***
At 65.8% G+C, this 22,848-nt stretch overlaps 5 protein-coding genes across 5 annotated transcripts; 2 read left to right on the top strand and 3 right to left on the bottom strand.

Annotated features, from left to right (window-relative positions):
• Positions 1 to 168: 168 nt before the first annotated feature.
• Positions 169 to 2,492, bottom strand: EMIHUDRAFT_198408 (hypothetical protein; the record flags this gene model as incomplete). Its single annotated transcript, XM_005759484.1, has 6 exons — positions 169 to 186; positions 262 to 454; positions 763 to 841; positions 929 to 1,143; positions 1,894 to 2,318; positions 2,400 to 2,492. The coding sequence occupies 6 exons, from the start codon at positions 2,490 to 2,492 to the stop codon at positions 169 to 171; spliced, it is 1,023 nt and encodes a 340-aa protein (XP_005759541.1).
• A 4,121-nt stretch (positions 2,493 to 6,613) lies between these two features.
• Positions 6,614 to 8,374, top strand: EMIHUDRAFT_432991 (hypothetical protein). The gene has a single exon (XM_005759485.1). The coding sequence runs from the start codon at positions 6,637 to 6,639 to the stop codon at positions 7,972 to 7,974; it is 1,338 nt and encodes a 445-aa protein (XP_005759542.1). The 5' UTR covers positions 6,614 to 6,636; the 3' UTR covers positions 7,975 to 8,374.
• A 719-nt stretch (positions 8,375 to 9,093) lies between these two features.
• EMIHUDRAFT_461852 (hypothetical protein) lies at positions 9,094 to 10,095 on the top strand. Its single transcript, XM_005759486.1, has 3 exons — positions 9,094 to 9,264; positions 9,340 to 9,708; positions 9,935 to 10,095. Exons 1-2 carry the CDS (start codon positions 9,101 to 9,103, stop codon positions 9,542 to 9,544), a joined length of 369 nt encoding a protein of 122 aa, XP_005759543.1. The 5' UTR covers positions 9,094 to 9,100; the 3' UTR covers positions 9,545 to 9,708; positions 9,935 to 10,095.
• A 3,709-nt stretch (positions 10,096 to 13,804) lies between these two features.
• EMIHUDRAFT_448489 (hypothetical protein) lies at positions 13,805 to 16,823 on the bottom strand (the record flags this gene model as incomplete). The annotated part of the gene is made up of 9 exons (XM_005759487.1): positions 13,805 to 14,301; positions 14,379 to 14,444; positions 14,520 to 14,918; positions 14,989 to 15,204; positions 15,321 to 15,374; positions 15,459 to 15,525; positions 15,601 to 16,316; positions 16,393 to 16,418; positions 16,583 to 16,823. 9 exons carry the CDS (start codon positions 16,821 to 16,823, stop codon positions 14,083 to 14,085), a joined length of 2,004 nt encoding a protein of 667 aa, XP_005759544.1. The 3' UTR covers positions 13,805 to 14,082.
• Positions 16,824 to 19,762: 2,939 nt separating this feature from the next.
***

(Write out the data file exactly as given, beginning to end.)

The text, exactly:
At 65.8% G+C, this 22,848-nt stretch overlaps 5 protein-coding genes across 5 annotated transcripts; 2 read left to right on the top strand and 3 right to left on the bottom strand.

Annotated features, from left to right (window-relative positions):
• Positions 1 to 168: 168 nt before the first annotated feature.
• Positions 169 to 2,492, bottom strand: EMIHUDRAFT_198408 (hypothetical protein; the record flags this gene model as incomplete). Its single annotated transcript, XM_005759484.1, has 6 exons — positions 169 to 186; positions 262 to 454; positions 763 to 841; positions 929 to 1,143; positions 1,894 to 2,318; positions 2,400 to 2,492. The coding sequence occupies 6 exons, from the start codon at positions 2,490 to 2,492 to the stop codon at positions 169 to 171; spliced, it is 1,023 nt and encodes a 340-aa protein (XP_005759541.1).
• A 4,121-nt stretch (positions 2,493 to 6,613) lies between these two features.
• Positions 6,614 to 8,374, top strand: EMIHUDRAFT_432991 (hypothetical protein). The gene has a single exon (XM_005759485.1). The coding sequence runs from the start codon at positions 6,637 to 6,639 to the stop codon at positions 7,972 to 7,974; it is 1,338 nt and encodes a 445-aa protein (XP_005759542.1). The 5' UTR covers positions 6,614 to 6,636; the 3' UTR covers positions 7,975 to 8,374.
• A 719-nt stretch (positions 8,375 to 9,093) lies between these two features.
• EMIHUDRAFT_461852 (hypothetical protein) lies at positions 9,094 to 10,095 on the top strand. Its single transcript, XM_005759486.1, has 3 exons — positions 9,094 to 9,264; positions 9,340 to 9,708; positions 9,935 to 10,095. Exons 1-2 carry the CDS (start codon positions 9,101 to 9,103, stop codon positions 9,542 to 9,544), a joined length of 369 nt encoding a protein of 122 aa, XP_005759543.1. The 5' UTR covers positions 9,094 to 9,100; the 3' UTR covers positions 9,545 to 9,708; positions 9,935 to 10,095.
• A 3,709-nt stretch (positions 10,096 to 13,804) lies between these two features.
• EMIHUDRAFT_448489 (hypothetical protein) lies at positions 13,805 to 16,823 on the bottom strand (the record flags this gene model as incomplete). The annotated part of the gene is made up of 9 exons (XM_005759487.1): positions 13,805 to 14,301; positions 14,379 to 14,444; positions 14,520 to 14,918; positions 14,989 to 15,204; positions 15,321 to 15,374; positions 15,459 to 15,525; positions 15,601 to 16,316; positions 16,393 to 16,418; positions 16,583 to 16,823. 9 exons carry the CDS (start codon positions 16,821 to 16,823, stop codon positions 14,083 to 14,085), a joined length of 2,004 nt encoding a protein of 667 aa, XP_005759544.1. The 3' UTR covers positions 13,805 to 14,082.
• Positions 16,824 to 19,762: 2,939 nt separating this feature from the next.